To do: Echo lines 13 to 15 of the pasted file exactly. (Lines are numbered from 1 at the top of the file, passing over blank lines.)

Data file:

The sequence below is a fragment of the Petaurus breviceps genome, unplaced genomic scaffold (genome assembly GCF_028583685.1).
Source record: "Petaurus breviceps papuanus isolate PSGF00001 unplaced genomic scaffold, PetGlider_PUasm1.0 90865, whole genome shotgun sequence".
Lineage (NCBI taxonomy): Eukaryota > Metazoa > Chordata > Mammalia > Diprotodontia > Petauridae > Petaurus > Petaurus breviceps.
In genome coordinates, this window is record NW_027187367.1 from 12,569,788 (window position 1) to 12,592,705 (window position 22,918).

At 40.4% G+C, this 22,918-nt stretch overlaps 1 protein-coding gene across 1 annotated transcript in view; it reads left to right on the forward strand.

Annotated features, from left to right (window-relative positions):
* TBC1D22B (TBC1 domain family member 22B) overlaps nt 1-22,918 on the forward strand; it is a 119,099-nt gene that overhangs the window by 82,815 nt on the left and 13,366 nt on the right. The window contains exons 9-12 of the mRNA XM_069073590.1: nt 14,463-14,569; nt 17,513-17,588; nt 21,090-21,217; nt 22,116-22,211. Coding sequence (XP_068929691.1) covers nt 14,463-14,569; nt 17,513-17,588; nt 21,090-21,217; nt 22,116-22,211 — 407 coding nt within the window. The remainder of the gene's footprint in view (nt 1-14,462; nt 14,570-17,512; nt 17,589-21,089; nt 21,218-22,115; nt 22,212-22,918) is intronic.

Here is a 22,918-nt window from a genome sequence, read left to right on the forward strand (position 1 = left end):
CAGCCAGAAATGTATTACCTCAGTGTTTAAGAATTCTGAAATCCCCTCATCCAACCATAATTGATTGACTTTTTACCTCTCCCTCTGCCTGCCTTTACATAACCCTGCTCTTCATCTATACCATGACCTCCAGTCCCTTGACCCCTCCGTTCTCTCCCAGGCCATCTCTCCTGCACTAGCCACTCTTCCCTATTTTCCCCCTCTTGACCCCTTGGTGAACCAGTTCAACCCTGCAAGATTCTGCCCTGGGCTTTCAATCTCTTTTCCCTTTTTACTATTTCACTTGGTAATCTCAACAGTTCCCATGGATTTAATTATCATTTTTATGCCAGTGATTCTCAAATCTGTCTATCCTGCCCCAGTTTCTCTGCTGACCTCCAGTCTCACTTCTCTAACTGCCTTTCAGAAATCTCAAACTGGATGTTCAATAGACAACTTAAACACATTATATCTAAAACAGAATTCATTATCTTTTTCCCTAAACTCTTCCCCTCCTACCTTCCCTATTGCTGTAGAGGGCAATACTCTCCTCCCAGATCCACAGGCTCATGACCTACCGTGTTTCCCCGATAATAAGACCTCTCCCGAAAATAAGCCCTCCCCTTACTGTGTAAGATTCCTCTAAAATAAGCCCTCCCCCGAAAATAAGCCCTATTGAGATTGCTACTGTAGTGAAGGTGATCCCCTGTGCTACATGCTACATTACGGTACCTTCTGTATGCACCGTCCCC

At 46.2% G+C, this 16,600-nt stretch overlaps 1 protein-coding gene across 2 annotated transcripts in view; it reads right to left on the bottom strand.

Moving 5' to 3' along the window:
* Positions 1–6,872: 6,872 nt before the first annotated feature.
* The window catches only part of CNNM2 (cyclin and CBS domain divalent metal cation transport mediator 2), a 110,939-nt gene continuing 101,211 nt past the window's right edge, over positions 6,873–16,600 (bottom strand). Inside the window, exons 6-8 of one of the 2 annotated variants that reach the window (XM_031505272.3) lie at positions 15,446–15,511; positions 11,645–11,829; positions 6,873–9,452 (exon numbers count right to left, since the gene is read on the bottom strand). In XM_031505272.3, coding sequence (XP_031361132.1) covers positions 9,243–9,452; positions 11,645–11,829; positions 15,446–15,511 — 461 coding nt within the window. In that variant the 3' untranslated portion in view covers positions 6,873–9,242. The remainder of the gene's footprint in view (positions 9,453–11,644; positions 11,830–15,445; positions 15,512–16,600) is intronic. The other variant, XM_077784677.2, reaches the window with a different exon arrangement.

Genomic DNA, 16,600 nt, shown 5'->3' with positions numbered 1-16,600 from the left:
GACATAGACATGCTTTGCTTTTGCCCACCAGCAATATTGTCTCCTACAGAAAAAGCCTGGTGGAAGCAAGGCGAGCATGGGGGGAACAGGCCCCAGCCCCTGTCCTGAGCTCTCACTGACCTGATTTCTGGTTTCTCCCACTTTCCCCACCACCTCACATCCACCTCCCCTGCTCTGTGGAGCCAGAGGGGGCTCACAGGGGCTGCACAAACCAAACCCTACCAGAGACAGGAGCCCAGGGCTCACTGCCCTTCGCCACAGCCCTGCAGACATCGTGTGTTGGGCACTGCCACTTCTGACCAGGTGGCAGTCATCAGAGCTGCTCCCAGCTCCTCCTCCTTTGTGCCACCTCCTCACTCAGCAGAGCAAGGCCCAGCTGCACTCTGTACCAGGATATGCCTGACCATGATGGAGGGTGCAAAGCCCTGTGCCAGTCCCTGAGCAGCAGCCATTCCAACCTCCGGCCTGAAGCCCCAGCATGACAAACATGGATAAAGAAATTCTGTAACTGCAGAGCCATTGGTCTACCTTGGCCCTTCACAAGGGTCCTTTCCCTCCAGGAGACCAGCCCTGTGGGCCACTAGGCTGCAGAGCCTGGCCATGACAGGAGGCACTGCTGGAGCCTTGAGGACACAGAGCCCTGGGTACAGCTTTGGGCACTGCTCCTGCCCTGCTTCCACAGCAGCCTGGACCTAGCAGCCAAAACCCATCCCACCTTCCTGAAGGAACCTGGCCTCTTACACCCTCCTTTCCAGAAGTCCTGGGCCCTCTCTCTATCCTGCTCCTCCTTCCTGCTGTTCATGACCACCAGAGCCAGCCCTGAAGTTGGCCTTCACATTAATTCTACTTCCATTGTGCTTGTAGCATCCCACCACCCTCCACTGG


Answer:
* The window catches only part of CNNM2 (cyclin and CBS domain divalent metal cation transport mediator 2), a 110,939-nt gene continuing 101,211 nt past the window's right edge, over positions 6,873–16,600 (bottom strand). Inside the window, exons 6-8 of one of the 2 annotated variants that reach the window (XM_031505272.3) lie at positions 15,446–15,511; positions 11,645–11,829; positions 6,873–9,452 (exon numbers count right to left, since the gene is read on the bottom strand). In XM_031505272.3, coding sequence (XP_031361132.1) covers positions 9,243–9,452; positions 11,645–11,829; positions 15,446–15,511 — 461 coding nt within the window. In that variant the 3' untranslated portion in view covers positions 6,873–9,242. The remainder of the gene's footprint in view (positions 9,453–11,644; positions 11,830–15,445; positions 15,512–16,600) is intronic. The other variant, XM_077784677.2, reaches the window with a different exon arrangement.

Genomic DNA, 16,600 nt, shown 5'->3' with positions numbered 1-16,600 from the left:
GACATAGACATGCTTTGCTTTTGCCCACCAGCAATATTGTCTCCTACAGAAAAAGCCTGGTGGAAGCAAGGCGAGCATGGGGGGAACAGGCCCCAGCCCCTGTCCTGAGCTCTCACTGACCTGATTTCTGGTTTCTCCCACTTTCCCCACCACCTCACATCCACCTCCCCTGCTCTGTGGAGCCAGAGGGGGCTCACAGGGGCTGCACAAACCAAACCCTACCAGAGACAGGAGCCCAGGGCTCACTGCCCTTCGCCACAGCCCTGCAGACATCGTGTGTTGGGCACTGCCACTTCTGACCAGGTGGCAGTCATCAGAGCTGCTCCCAGCTCCTCCTCCTTTGTGCCACCTCCTCACTCAGCAGAGCAAGGCCCAGCTGCACTCTGTACCAGGATATGCCTGACCATGATGGAGGGTGCAAAGCCCTGTGCCAGTCCCTGAGCAGCAGCCATTCCAACCTCCGGCCTGAAGCCCCAGCATGACAAACATGGATAAAGAAATTCTGTAACTGCAGAGCCATTGGTCTACCTTGGCCCTTCACAAGGGTCCTTTCCCTCCAGGAGACCAGCCCTGTGGGCCACTAGGCTGCAGAGCCTGGCCATGACAGGAGGCACTGCTGGAGCCTTGAGGACACAGAGCCCTGGGTACAGCTTTGGGCACTGCTCCTGCCCTGCTTCCACAGCAGCCTGGACCTAGCAGCCAAAACCCATCCCACCTTCCTGAAGGAACCTGGCCTCTTACACCCTCCTTTCCAGAAGTCCTGGGCCCTCTCTCTATCCTGCTCCTCCTTCCTGCTGTTCATGACCACCAGAGCCAGCCCTGAAGTTGGCCTTCACATTAATTCTACTTCCATTGTGCTTGTAGCATCCCACCACCCTCCACTGG